Dabbous Copts can’t hold prayers in their village

11-06-2017 07:18 PM

Nader Shukry

Muslims in the village of Dabbous in Samalout, Minya, some 250km south of Cairo, have adamantly refused to allow the Coptic villagers to worship in a church the had built in the village in 2005 and consecrated to Mar-Girgis (St George) and Anba Rweis. Like countless other churches in Egypt, and in view of the near-impossibility of obtaining licence to build a church then, the Dabbous church had had been built without licence. With the Muslim villagers threatening unrest should the Copts have their way to pray in the new ‘church’, local security officials opted for peace and closed the building down. They assigned guards to make sure no Christian rites or payers were held there. The village Copts whose number exceeded 2000, together with some 40 other [extended] families from the neighbouring village of Waseela, had to go to other nearby villages that included churches if they wished to worship.
In 2008, the Coptic villagers made an attempt to hold Mass in the village during Lent, in a house owned by the Copt Benyamin Ghattas. Fr Philipos Henein used a mobile altar to hold Mass, but Mr Ghattas was arrested by the police and only released when he signed a pledge not to use his house for any future worship.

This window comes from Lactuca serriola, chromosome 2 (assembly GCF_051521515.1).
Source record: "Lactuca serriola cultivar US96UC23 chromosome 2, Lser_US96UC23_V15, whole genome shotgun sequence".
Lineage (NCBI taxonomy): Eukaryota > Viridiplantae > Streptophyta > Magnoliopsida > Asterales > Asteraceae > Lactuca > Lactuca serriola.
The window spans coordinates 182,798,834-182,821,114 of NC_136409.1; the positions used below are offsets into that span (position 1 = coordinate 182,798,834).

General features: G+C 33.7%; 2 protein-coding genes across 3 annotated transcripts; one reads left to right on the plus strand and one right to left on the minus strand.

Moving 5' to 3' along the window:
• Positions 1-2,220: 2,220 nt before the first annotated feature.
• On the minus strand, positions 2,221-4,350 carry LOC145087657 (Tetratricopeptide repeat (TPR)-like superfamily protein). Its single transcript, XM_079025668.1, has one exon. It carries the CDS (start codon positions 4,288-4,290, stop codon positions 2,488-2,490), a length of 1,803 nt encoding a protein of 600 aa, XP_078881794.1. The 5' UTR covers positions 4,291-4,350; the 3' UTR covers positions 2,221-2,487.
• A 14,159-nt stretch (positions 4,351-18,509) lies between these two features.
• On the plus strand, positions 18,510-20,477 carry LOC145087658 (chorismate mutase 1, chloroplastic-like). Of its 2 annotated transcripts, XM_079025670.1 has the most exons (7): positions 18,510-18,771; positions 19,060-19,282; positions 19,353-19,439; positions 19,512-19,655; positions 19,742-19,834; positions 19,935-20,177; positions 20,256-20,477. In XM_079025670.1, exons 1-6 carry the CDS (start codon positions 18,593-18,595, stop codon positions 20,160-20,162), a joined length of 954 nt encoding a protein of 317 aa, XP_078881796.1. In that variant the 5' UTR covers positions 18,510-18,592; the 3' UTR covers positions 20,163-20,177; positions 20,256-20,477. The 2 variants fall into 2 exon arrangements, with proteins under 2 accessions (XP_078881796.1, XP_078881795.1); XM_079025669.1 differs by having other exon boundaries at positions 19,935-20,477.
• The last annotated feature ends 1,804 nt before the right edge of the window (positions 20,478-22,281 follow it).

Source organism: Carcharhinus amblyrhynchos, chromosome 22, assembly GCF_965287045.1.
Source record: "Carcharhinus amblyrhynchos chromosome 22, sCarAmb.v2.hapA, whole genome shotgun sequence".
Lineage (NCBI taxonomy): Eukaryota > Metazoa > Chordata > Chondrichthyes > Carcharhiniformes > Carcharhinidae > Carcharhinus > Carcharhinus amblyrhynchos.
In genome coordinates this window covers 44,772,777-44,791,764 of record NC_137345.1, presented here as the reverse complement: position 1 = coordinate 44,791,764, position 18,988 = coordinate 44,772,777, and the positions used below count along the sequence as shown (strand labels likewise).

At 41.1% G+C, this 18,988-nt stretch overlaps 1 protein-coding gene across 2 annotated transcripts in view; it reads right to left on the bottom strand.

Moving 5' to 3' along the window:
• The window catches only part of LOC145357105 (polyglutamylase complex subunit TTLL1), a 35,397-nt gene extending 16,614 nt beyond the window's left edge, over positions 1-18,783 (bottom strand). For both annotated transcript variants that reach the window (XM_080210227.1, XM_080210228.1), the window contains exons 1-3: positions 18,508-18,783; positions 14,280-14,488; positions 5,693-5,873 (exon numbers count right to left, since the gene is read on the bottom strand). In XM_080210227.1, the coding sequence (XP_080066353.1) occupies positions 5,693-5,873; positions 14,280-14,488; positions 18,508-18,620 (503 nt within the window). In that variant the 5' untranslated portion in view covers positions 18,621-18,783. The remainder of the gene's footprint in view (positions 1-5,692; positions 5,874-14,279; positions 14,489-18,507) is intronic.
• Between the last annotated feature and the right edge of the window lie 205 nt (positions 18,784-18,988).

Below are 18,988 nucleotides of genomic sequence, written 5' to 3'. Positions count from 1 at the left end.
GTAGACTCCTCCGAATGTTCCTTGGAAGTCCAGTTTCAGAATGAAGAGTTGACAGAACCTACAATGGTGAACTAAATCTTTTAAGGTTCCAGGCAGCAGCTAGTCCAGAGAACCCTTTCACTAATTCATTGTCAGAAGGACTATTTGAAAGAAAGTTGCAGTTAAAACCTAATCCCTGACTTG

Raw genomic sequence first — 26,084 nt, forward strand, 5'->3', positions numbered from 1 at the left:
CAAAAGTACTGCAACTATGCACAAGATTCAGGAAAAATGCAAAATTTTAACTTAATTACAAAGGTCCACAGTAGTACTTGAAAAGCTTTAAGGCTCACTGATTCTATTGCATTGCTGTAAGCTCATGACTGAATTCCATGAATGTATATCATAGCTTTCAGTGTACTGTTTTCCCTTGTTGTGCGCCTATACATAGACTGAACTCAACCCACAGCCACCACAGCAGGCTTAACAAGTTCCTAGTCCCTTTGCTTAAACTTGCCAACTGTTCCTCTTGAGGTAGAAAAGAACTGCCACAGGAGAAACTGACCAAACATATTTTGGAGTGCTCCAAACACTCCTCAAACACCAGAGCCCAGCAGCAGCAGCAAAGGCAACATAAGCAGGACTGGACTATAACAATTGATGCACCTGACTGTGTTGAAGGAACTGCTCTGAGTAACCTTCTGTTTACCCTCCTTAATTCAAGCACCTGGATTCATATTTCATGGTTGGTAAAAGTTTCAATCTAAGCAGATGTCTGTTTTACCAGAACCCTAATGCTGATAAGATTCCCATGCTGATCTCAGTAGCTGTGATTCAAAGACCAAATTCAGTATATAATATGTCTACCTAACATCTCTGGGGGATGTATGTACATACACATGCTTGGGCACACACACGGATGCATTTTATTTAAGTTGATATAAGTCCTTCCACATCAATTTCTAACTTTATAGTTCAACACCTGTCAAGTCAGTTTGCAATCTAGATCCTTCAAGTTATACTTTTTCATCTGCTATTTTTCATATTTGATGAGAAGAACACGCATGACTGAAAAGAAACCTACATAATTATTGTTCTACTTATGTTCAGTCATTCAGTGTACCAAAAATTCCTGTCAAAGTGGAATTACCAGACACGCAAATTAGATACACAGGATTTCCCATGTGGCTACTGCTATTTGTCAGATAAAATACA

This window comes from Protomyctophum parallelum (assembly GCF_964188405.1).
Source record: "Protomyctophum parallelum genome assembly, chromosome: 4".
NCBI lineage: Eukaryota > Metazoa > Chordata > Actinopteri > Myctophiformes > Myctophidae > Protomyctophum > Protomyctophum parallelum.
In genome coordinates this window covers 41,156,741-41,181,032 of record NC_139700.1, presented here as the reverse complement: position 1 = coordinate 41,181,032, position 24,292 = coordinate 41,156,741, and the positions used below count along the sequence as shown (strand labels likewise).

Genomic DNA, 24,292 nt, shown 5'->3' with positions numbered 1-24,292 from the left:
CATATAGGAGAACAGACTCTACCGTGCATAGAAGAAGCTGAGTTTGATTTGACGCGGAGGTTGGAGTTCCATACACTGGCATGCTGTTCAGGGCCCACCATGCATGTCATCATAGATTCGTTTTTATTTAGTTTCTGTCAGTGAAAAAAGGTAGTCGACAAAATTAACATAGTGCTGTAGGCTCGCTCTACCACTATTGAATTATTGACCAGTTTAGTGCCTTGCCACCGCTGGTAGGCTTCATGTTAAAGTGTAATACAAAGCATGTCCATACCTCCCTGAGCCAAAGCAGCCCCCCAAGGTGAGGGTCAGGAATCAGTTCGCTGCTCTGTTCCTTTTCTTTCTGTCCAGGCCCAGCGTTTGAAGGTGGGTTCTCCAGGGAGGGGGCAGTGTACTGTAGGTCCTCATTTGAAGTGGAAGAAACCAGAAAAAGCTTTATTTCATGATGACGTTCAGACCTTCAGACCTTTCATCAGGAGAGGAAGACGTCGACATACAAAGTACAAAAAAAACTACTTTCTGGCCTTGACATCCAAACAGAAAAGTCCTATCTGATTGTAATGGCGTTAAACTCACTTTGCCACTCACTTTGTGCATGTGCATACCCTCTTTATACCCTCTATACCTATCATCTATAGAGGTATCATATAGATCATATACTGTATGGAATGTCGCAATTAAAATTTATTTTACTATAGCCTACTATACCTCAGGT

In 2009, the police arrested 32 Dabbous Copts who were holding a prayer meeting in a house in the village, and charged them with practicing Christian religious rites without licence. The prosecution later ordered their release provided they do not hold such meetings in the future.
All further attempts by Copts to worship in their village were defeated by the village’s Muslim hardliners. Even after the passage of the law for building churches in 2016, which included a clause that allows de-facto unlicensed churches to obtain licence to legally operate as churches, the Dabbous village church has not yet been licensed.
Dabbous Copts are not alone in suffering on account of being banned from praying in their home village; Copts in many other villages in Egypt suffer the same fate. It is not known yet how the new law for building churches will be enforced.

The photos show the Copts exiting the village on a Sunday morning to pray in a nearby village.


Watani International
11 June 2017

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